There's no doubt that Grosjean's claim that he didn't realise that Hamilton was still alongside him when he moved over on him and triggered the crash is an honest one. He wasn't squeezing the McLaren, he was only interested in trying to pick up another place or two at the hairpin and casually believed that he had cleared Hamilton's machine.
Don't think either that this is a staunch defence of the Lotus driver, for if anything a misguided and deliberate squeeze is less worrying than blundering into a car that he hasn't realised is there. But it does add up. Grosjean was focused on going forward, getting himself up to where he believed he should be. And that kind of impatience has been at the root of some of his other incidents this year as well.
There is history here.
Even before he was pitched into F1 at Renault in 2009, Grosjean's GP2 campaign was going off the rails. He had notions of winning the championship and as it became increasingly clear that wasn't going to happen, his performances became ragged. His early promotion to F1 did nothing to shake that sense of entitlement, which played its part in him making himself pretty unpopular with the team, as did failing to learn from the mistakes that he made.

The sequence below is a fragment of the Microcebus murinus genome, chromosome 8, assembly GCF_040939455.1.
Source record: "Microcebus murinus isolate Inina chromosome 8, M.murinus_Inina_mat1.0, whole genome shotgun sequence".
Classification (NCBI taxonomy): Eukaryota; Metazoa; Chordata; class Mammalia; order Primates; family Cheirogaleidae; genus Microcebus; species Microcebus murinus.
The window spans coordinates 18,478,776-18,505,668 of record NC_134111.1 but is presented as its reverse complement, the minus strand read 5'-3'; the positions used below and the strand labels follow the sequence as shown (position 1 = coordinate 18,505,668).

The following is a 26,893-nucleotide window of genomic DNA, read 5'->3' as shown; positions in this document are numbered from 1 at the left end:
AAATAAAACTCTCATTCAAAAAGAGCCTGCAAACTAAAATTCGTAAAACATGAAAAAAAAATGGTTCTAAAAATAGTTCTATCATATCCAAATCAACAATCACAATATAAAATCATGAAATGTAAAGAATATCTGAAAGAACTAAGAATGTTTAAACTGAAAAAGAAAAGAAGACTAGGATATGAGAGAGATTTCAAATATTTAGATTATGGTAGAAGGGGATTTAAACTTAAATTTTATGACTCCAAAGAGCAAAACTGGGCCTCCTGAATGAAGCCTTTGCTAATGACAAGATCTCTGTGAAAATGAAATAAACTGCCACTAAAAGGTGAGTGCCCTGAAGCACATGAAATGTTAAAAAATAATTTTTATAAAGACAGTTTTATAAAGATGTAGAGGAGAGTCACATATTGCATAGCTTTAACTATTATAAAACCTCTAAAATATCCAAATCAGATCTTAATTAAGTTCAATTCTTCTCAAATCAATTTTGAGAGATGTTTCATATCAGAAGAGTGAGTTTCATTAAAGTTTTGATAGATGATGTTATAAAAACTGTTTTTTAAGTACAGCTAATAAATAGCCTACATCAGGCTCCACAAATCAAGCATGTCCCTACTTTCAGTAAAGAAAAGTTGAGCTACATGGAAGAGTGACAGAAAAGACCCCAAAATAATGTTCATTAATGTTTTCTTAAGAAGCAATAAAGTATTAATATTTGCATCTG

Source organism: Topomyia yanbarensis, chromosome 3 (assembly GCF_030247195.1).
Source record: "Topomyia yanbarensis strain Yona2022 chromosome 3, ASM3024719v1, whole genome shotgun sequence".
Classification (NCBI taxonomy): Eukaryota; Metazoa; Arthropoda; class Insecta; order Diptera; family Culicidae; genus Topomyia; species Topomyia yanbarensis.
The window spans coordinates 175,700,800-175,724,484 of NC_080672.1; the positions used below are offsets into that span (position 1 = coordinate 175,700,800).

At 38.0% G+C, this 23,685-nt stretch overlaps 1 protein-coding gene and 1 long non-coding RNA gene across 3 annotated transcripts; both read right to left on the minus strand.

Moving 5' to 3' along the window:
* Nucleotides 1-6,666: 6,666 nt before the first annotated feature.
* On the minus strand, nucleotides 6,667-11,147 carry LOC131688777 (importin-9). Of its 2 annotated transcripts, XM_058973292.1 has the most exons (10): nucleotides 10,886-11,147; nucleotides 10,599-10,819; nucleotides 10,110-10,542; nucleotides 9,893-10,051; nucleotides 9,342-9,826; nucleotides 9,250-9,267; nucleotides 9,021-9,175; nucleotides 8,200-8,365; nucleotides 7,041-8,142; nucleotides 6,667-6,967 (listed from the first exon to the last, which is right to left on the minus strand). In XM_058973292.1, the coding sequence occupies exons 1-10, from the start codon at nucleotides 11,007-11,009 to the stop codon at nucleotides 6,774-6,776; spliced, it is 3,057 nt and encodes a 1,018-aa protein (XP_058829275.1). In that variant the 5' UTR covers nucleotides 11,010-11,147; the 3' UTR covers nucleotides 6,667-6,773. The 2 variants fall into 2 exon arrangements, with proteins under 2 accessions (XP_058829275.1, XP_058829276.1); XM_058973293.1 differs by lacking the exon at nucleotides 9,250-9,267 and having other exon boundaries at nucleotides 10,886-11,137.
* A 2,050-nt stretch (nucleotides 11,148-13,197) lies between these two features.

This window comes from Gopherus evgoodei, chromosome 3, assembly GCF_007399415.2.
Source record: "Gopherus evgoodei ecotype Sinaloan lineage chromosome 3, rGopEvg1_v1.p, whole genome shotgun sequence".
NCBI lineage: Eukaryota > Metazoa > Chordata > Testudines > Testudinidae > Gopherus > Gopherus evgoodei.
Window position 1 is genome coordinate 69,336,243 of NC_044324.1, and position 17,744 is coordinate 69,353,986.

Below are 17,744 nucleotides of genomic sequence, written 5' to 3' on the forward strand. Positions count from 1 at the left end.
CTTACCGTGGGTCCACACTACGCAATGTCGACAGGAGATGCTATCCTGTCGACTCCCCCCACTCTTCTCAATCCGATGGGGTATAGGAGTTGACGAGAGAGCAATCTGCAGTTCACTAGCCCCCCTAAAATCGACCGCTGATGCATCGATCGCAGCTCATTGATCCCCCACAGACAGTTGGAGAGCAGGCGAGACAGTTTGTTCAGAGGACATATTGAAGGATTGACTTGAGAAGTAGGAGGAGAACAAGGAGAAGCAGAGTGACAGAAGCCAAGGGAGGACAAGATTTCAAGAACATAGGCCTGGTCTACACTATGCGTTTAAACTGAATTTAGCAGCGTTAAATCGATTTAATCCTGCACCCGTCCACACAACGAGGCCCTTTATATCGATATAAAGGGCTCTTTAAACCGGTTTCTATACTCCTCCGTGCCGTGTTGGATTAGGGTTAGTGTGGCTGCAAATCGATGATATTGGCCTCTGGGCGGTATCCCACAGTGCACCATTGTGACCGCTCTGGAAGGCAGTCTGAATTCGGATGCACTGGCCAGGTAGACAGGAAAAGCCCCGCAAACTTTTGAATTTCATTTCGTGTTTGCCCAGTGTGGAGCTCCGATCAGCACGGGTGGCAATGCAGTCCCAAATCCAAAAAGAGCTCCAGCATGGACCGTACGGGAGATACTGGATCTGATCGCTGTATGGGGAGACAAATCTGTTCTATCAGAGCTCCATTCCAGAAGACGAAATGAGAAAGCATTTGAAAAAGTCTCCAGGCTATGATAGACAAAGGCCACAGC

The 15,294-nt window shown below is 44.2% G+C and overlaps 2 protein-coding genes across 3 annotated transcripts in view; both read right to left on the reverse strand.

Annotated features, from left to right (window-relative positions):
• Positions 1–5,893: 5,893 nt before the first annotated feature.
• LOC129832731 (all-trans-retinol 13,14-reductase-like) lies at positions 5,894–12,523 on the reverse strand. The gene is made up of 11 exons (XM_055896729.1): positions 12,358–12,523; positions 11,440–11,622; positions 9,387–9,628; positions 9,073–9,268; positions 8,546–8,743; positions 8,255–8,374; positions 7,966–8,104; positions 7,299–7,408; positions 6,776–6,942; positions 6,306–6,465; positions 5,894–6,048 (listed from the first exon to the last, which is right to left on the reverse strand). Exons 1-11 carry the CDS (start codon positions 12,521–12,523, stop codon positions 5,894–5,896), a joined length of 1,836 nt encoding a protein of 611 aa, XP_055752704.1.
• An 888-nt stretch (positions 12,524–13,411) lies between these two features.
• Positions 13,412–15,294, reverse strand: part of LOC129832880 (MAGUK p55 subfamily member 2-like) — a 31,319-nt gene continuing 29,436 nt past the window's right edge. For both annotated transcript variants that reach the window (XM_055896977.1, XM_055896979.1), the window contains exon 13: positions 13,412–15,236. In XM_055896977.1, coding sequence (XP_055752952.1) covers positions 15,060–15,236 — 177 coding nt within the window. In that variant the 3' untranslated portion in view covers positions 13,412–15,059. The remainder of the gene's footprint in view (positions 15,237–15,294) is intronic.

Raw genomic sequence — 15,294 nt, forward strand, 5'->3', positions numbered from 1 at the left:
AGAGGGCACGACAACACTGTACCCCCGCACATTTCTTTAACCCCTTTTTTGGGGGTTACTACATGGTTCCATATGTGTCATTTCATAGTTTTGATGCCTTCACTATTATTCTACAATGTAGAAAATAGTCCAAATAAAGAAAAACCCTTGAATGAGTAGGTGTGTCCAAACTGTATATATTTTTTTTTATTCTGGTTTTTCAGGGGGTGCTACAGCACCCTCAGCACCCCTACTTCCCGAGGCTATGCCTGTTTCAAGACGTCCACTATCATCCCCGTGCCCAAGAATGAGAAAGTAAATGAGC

Grosjean has matured hugely since then. What he now needs to do is what he did in GP2 in 2011. Then, there were a few wild moments early on, but the turning point appeared to be at Valencia, where he sparked fury in the paddock by triggering a first-lap crash in the sprint race.
While he insists that there was no sea change in his approach, from then on he always played the percentages in battle. That led to him doing exactly what he needed to do to justify Boullier bringing him back into the F1 fold - not just win the championship, but do so in dominant fashion.
Now, Grosjean needs to do a similar thing on the big stage. What makes him such an exciting prospect is that he has that rare turn of speed necessary to be a top gun.
2011 Valencia GP2; Grosjean triggered a crash on the opening lap of the race © LAT
He doesn't need to prove his speed, nor does he need to prove that he can deliver over a race distance as he has generally impressed when things haven't gone wrong early on. He's a seriously quick driver in a seriously quick car. Don't force the issue, Romain, and the results will come.